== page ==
Adaptive Optics for Space Debris Tracking and Pushing

For many decades, satellites have been launched into orbit. This has left many objects in orbit that are now unusable. These objects are called space debris and they threaten to collide with and destroy our functioning satellite networks. That is why we need to find ways to prevent collisions of space debris and stop its accumulation.

Objectives

The aim of the project is to develop new technologies to prevent collisions of space debris. A solution needs to be found that –in contrast to space missions- works from ground and is therefore cheaper to develop and potentially applicable globally.

Activities

Laser light can be used from ground to have an immediate effect on objects in lower Earth orbits. The resulting force from the incident light alters the object’s orbit. We are therefore building a system that aims a laser through a telescope at the space debris.

Laser light traveling through the atmosphere, however, gets distorted. That is why we are building an adaptive optics system, that measures those distortions and pre-compensates for them. That way, the laser light arrives undistorted at the object and sufficient energy is transferred to change its orbit.

Outcomes

An adaptive optics system is being designed in the AITC and will be installed on the EOS’ telescope facility on Mount Stromlo, Canberra, Australia. The system will act as a demonstrator to show the potential of a laser system from ground to prevent collisions of space debris in lower Earth orbits.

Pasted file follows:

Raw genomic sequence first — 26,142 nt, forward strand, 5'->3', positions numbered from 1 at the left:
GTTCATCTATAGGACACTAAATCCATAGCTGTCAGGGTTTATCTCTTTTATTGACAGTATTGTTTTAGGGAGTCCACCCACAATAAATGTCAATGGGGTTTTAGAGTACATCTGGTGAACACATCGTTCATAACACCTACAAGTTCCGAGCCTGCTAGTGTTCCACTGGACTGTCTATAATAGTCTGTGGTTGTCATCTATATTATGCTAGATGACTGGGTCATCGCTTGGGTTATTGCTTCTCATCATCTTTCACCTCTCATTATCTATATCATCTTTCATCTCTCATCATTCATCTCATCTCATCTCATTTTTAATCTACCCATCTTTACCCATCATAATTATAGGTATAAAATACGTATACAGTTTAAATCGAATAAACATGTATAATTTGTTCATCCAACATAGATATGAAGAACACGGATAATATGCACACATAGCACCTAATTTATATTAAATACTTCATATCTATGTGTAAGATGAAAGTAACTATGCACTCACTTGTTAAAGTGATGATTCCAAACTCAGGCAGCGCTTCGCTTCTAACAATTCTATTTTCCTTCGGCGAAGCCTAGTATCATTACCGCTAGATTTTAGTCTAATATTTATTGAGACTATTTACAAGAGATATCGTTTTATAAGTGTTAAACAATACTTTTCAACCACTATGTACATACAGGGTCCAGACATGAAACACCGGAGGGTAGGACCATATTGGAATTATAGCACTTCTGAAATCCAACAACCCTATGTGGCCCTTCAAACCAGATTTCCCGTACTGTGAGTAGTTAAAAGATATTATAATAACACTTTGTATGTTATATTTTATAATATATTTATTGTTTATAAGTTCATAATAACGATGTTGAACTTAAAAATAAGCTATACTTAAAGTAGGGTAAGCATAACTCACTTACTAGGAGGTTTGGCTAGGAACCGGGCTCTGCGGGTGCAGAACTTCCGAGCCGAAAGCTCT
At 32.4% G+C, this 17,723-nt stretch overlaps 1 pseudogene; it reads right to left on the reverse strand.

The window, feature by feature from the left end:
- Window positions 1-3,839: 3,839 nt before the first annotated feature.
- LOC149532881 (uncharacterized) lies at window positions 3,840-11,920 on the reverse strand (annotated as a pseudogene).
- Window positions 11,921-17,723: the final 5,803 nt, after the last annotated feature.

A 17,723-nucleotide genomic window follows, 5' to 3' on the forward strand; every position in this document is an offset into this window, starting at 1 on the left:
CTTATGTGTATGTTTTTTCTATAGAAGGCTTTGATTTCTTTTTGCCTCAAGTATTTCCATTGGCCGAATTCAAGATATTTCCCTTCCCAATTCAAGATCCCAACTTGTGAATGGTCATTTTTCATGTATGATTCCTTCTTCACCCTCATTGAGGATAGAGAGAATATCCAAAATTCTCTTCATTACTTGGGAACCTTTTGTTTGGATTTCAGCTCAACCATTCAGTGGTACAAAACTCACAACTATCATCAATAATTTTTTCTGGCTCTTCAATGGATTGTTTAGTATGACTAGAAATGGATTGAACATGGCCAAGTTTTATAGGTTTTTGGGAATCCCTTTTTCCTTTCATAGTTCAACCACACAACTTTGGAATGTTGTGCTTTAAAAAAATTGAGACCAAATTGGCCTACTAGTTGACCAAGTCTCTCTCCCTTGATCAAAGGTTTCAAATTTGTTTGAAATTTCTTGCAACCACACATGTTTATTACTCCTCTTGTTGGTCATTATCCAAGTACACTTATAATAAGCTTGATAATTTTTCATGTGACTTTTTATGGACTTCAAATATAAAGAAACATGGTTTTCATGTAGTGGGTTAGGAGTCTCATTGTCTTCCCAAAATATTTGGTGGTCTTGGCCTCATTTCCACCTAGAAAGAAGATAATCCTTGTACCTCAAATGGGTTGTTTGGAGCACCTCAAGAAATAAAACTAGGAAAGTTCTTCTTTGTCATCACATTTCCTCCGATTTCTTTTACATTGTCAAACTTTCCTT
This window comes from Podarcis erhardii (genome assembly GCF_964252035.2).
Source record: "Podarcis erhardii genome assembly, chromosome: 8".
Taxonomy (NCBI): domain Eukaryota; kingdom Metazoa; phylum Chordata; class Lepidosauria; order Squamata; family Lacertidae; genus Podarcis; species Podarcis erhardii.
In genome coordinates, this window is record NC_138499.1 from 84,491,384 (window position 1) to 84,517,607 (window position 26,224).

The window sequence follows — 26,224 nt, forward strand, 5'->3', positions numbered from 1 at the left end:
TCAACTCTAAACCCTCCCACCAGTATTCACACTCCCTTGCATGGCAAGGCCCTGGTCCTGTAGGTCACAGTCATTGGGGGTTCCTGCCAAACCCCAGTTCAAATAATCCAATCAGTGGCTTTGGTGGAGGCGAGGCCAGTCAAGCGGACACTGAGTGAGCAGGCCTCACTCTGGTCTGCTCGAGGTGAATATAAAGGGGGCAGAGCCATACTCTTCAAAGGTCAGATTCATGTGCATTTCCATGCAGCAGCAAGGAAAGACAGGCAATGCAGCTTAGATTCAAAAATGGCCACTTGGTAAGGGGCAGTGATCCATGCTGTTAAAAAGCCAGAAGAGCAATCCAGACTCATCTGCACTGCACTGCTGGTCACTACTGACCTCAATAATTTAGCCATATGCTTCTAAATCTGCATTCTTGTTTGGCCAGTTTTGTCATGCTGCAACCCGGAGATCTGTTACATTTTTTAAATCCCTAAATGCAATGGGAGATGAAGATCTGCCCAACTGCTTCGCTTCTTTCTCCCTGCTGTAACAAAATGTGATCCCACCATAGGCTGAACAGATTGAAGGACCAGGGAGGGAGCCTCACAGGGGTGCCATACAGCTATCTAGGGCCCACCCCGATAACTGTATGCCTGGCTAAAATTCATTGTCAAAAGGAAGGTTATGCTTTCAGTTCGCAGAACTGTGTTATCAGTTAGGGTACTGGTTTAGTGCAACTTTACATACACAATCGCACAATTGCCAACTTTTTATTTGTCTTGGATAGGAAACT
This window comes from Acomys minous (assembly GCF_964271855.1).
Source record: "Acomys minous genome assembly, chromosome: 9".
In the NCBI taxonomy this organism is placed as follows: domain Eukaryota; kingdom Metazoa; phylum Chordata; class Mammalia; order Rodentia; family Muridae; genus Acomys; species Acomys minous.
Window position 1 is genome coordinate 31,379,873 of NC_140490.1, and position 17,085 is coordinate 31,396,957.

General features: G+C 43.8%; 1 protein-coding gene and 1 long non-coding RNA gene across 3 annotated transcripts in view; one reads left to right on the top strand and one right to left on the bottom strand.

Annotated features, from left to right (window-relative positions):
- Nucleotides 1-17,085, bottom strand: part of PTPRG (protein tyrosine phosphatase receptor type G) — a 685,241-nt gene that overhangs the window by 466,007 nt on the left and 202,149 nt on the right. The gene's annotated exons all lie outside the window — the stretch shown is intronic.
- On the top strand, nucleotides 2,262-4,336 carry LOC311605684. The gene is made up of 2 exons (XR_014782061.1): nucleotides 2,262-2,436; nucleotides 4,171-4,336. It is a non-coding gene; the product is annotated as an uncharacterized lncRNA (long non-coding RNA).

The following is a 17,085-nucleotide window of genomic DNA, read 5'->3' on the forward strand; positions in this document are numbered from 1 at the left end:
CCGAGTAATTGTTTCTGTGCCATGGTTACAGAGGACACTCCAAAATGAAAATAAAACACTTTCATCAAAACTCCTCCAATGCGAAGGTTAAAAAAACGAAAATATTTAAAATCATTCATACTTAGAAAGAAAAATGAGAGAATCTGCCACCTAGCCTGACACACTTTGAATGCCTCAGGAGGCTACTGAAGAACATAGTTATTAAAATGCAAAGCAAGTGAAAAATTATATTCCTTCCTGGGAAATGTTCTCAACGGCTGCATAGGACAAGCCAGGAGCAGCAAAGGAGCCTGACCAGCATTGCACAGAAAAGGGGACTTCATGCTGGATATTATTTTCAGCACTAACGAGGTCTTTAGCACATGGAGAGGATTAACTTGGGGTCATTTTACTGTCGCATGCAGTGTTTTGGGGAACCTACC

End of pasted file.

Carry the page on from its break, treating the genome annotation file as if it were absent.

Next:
Relevant publications

  • Grosse, D. et al. 'Adaptive Optics for Satellite Imaging and Earth Based Space Debris Manoeuvres.' in 7th European Conference on Space Debris, 2017, published by ESA Space Debris Office.
  • Grosse, D. et al. 'Space Debris Manoeuvre with Adaptive Optics Using a Ground-based Telescope.' Proceedings of the International Astronautical Congress, IAC. International Astronautical Federation, IAF, 2017.
  • Zovaro, A. et al. 'Harnessing Adaptive Optics for Space Debris Collision Mitigation.' Advanced Maui Optical and Space Surveillance Technologies Conference. 2016.

Partnerships

Engineers and Scientists within the Advanced Instrumentation and Technology Centre (AITC) have partnered up with the co-operative Research Centre for Space Environment (SERC) to deliver this project.  SERC is a collaboration between government agencies, universities and space industry professionals from Australia, USA and Japan. Other partners of the centre are Royal Melbourne Institute of Technology (RMIT), Electro-Optic Systems (EOS), Optus, the National Institute of Information and Communications (NICT) in Japan and Lockheed Martin in the US